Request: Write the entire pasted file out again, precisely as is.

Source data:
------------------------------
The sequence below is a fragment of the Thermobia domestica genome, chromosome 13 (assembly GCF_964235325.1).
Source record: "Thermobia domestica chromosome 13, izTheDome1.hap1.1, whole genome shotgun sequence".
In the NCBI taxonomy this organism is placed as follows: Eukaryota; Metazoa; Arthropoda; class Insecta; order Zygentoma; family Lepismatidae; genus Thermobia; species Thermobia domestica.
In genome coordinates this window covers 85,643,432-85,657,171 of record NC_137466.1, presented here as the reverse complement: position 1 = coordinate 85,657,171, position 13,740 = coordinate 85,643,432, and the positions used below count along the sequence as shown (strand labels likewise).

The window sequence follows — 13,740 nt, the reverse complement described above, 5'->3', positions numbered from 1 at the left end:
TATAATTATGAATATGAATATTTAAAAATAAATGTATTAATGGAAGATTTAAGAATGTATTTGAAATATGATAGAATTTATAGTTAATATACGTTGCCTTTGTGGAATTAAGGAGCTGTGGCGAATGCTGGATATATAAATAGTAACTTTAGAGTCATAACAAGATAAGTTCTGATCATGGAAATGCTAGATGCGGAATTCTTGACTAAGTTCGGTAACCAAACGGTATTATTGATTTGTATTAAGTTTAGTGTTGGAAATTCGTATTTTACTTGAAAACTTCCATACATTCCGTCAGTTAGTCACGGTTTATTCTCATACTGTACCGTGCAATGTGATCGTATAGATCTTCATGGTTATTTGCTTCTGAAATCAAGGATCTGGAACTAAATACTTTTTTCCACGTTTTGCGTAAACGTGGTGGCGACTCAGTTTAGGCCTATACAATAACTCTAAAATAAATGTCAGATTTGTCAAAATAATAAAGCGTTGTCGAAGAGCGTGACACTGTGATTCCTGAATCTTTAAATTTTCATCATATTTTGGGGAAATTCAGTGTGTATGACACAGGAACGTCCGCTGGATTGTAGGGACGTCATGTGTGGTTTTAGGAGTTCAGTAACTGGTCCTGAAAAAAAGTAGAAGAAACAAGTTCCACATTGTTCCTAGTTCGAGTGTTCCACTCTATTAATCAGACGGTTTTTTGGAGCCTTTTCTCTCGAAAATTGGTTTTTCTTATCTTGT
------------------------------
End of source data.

The sequence below is a fragment of the Thermobia domestica genome, chromosome 13 (assembly GCF_964235325.1).
Source record: "Thermobia domestica chromosome 13, izTheDome1.hap1.1, whole genome shotgun sequence".
In the NCBI taxonomy this organism is placed as follows: Eukaryota; Metazoa; Arthropoda; class Insecta; order Zygentoma; family Lepismatidae; genus Thermobia; species Thermobia domestica.
In genome coordinates this window covers 85,643,432-85,657,171 of record NC_137466.1, presented here as the reverse complement: position 1 = coordinate 85,657,171, position 13,740 = coordinate 85,643,432, and the positions used below count along the sequence as shown (strand labels likewise).

The window sequence follows — 13,740 nt, the reverse complement described above, 5'->3', positions numbered from 1 at the left end:
TATAATTATGAATATGAATATTTAAAAATAAATGTATTAATGGAAGATTTAAGAATGTATTTGAAATATGATAGAATTTATAGTTAATATACGTTGCCTTTGTGGAATTAAGGAGCTGTGGCGAATGCTGGATATATAAATAGTAACTTTAGAGTCATAACAAGATAAGTTCTGATCATGGAAATGCTAGATGCGGAATTCTTGACTAAGTTCGGTAACCAAACGGTATTATTGATTTGTATTAAGTTTAGTGTTGGAAATTCGTATTTTACTTGAAAACTTCCATACATTCCGTCAGTTAGTCACGGTTTATTCTCATACTGTACCGTGCAATGTGATCGTATAGATCTTCATGGTTATTTGCTTCTGAAATCAAGGATCTGGAACTAAATACTTTTTTCCACGTTTTGCGTAAACGTGGTGGCGACTCAGTTTAGGCCTATACAATAACTCTAAAATAAATGTCAGATTTGTCAAAATAATAAAGCGTTGTCGAAGAGCGTGACACTGTGATTCCTGAATCTTTAAATTTTCATCATATTTTGGGGAAATTCAGTGTGTATGACACAGGAACGTCCGCTGGATTGTAGGGACGTCATGTGTGGTTTTAGGAGTTCAGTAACTGGTCCTGAAAAAAAGTAGAAGAAACAAGTTCCACATTGTTCCTAGTTCGAGTGTTCCACTCTATTAATCAGACGGTTTTTTGGAGCCTTTTCTCTCGAAAATTGGTTTTTCTTATCTTGT